U.S. Department of State
Statement by Alan P. Larson Under Secretary of State for Economic Affairs
January 17, 2001
Suspension of Title III Lawsuit Provisions of
The President has announced his decision to again exercise the authority granted under the Cuban Liberty and Democratic Solidarity (LIBERTAD) Act to suspend for an additional six months - from February 1 through July 31 - the right to bring actions under Title III of the Act. The President determined that it is necessary to the national interests of the United States and will expedite a peaceful transition to democracy in Cuba. In taking this action, the President took into consideration important steps taken by our allies to promote a democratic transition and respect for human rights in Cuba.
As the President noted, the Department of State has been working since 1996 to build and strengthen a new, historic, multilateral effort to promote democracy and human rights in Cuba. We have continued to make progress in our ongoing efforts to encourage other nations, especially in Europe and Latin America, to take specific, concrete steps based on their expressed commitment to human rights and democracy in Cuba. These efforts have resulted in greater international focus on the plight of the Cuban people.
We have noted a crucial and important pattern that has continually strengthened in the past few years. Leaders from around the world, including the European Union and Latin America, have 1) raised the issues of human rights and democracy directly in their discussions with Cuban government officials; 2) visited with dissidents in Cuba; and 3) spoken out publicly in Cuba in support of human rights and democracy.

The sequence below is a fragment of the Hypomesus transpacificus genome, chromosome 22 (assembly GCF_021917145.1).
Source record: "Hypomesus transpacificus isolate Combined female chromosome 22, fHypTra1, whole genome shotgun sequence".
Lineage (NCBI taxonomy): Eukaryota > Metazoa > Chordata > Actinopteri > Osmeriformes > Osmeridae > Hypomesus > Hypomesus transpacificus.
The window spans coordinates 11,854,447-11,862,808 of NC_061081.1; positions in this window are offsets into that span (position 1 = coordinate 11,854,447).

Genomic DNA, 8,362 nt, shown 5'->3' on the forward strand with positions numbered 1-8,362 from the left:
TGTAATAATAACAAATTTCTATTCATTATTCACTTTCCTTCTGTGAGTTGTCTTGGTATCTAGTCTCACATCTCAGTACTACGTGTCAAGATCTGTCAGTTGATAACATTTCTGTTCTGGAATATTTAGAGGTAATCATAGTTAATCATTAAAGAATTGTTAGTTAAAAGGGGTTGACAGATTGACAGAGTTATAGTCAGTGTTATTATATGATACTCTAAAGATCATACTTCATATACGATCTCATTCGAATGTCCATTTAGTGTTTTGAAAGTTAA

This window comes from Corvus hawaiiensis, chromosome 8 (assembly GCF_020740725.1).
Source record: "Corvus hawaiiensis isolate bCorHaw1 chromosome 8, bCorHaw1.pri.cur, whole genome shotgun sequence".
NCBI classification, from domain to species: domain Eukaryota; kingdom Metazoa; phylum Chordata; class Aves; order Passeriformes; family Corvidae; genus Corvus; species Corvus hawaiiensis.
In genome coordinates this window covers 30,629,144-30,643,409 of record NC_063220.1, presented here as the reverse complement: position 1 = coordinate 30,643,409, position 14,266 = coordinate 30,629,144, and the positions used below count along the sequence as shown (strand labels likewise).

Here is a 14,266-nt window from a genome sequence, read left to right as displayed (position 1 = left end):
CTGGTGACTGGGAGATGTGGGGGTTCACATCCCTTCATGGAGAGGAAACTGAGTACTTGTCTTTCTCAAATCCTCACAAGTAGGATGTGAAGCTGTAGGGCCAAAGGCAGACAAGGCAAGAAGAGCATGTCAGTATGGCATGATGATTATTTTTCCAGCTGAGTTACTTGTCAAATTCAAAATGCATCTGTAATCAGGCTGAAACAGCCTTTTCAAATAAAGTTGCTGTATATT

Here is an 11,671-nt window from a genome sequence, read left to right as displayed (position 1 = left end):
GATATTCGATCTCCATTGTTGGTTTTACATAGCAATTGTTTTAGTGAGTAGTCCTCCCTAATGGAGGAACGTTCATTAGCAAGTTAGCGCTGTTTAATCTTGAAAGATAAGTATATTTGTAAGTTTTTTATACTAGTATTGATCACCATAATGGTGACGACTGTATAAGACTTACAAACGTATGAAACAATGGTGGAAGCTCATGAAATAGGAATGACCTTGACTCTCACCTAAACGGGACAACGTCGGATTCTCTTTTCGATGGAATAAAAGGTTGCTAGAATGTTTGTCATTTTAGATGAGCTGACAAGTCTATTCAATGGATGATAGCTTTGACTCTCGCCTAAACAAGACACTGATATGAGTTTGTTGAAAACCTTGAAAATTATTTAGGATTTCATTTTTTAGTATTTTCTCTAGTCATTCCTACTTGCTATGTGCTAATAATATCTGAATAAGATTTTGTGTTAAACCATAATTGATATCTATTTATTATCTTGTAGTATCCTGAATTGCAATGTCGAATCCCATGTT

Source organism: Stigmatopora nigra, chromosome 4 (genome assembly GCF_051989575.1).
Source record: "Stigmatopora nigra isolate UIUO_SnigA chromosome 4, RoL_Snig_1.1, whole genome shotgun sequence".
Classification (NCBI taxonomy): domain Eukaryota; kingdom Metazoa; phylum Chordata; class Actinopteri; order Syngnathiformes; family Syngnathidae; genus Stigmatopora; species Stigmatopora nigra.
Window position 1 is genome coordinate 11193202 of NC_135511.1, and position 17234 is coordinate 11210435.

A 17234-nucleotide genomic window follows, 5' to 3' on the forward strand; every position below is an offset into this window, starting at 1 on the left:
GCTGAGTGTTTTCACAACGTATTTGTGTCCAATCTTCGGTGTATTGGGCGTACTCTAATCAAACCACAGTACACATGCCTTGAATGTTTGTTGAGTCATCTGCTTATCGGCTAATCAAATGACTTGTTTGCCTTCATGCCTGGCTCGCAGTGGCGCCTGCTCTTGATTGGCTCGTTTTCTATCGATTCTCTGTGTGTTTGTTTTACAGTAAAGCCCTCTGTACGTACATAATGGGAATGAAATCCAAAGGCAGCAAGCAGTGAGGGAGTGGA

These visits and other actions deliver to the Castro government a consistent, firm, thoughtful message that it must pay attention to the aspirations of its own people to be free, to live normal lives without fear of repression, to govern themselves, and to have the right and opportunity to reap the rewards of their own labor. The Cuban government is hearing the message at every turn that the international community considers peaceful democratic change in Cuba to be inevitable and demands that the Cuban government allow this transition to begin at last.
Other nations have taken steps to support democratic change and human rights in Cuba. For the second consecutive year, the Ibero-American Summit was marked by the diplomatic isolation of the Cuban government, as other heads of state criticized Cuba's undemocratic nature and abysmal human rights record. Fidel Castro's grandstanding and allegations that he was the subject of an assassination plot led to heated exchanges with the presidents of host country Panama and El Salvador, plus expressions of doubt about the Cuban justice system. Castro suffered further criticism when he, alone among all delegates, refused to sign a statement condemning terrorism, including ETA terrorists in Spain. The Spanish government criticized Cuba's role as the "only non-democratic country present." Not even at the November 1999 summit in Havana, when foreign leaders shocked their Cuban hosts by meeting with dissidents and publicly calling for reforms, was there evidence of the open animosity between Castro and elected leaders publicly displayed at the November 2000 summit in Panama.